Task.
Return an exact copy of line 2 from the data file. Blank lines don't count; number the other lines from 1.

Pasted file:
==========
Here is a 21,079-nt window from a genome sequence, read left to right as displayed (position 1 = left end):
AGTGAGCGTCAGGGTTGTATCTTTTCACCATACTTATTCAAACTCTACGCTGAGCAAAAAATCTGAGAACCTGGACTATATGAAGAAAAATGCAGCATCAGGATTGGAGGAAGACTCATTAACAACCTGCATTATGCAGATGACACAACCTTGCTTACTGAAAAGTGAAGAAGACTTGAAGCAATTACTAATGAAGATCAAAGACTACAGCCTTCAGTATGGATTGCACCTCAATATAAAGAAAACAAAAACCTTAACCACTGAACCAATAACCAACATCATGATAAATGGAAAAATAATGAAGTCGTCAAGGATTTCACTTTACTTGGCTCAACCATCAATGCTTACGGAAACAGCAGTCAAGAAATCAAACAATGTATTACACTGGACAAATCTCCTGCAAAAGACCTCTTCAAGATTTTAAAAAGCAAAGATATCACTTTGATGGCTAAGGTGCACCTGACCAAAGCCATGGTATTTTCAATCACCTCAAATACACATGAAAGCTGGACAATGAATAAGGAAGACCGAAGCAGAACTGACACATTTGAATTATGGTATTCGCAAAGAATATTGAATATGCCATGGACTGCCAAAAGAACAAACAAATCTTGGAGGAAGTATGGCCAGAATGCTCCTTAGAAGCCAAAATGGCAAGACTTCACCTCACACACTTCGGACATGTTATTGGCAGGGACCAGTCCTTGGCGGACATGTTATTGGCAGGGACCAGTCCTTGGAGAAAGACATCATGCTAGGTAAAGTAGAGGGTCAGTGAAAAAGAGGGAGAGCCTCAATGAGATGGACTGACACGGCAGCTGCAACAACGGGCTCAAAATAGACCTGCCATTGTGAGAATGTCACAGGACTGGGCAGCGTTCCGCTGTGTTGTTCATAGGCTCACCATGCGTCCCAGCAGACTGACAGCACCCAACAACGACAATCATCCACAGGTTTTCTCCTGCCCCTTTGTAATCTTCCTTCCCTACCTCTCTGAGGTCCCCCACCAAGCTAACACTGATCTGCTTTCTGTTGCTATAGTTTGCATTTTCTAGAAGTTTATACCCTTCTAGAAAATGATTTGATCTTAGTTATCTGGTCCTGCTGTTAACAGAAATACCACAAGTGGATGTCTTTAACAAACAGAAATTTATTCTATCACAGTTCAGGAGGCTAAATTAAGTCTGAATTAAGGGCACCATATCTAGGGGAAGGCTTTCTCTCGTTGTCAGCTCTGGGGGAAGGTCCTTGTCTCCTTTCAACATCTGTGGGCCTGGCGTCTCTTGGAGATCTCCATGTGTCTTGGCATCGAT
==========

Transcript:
AGTGAGCGTCAGGGTTGTATCTTTTCACCATACTTATTCAAACTCTACGCTGAGCAAAAAATCTGAGAACCTGGACTATATGAAGAAAAATGCAGCATCAGGATTGGAGGAAGACTCATTAACAACCTGCATTATGCAGATGACACAACCTTGCTTACTGAAAAGTGAAGAAGACTTGAAGCAATTACTAATGAAGATCAAAGACTACAGCCTTCAGTATGGATTGCACCTCAATATAAAGAAAACAAAAACCTTAACCACTGAACCAATAACCAACATCATGATAAATGGAAAAATAATGAAGTCGTCAAGGATTTCACTTTACTTGGCTCAACCATCAATGCTTACGGAAACAGCAGTCAAGAAATCAAACAATGTATTACACTGGACAAATCTCCTGCAAAAGACCTCTTCAAGATTTTAAAAAGCAAAGATATCACTTTGATGGCTAAGGTGCACCTGACCAAAGCCATGGTATTTTCAATCACCTCAAATACACATGAAAGCTGGACAATGAATAAGGAAGACCGAAGCAGAACTGACACATTTGAATTATGGTATTCGCAAAGAATATTGAATATGCCATGGACTGCCAAAAGAACAAACAAATCTTGGAGGAAGTATGGCCAGAATGCTCCTTAGAAGCCAAAATGGCAAGACTTCACCTCACACACTTCGGACATGTTATTGGCAGGGACCAGTCCTTGGCGGACATGTTATTGGCAGGGACCAGTCCTTGGAGAAAGACATCATGCTAGGTAAAGTAGAGGGTCAGTGAAAAAGAGGGAGAGCCTCAATGAGATGGACTGACACGGCAGCTGCAACAACGGGCTCAAAATAGACCTGCCATTGTGAGAATGTCACAGGACTGGGCAGCGTTCCGCTGTGTTGTTCATAGGCTCACCATGCGTCCCAGCAGACTGACAGCACCCAACAACGACAATCATCCACAGGTTTTCTCCTGCCCCTTTGTAATCTTCCTTCCCTACCTCTCTGAGGTCCCCCACCAAGCTAACACTGATCTGCTTTCTGTTGCTATAGTTTGCATTTTCTAGAAGTTTATACCCTTCTAGAAAATGATTTGATCTTAGTTATCTGGTCCTGCTGTTAACAGAAATACCACAAGTGGATGTCTTTAACAAACAGAAATTTATTCTATCACAGTTCAGGAGGCTAAATTAAGTCTGAATTAAGGGCACCATATCTAGGGGAAGGCTTTCTCTCGTTGTCAGCTCTGGGGGAAGGTCCTTGTCTCCTTTCAACATCTGTGGGCCTGGCGTCTCTTGGAGATCTCCATGTGTCTTGGCATCGAT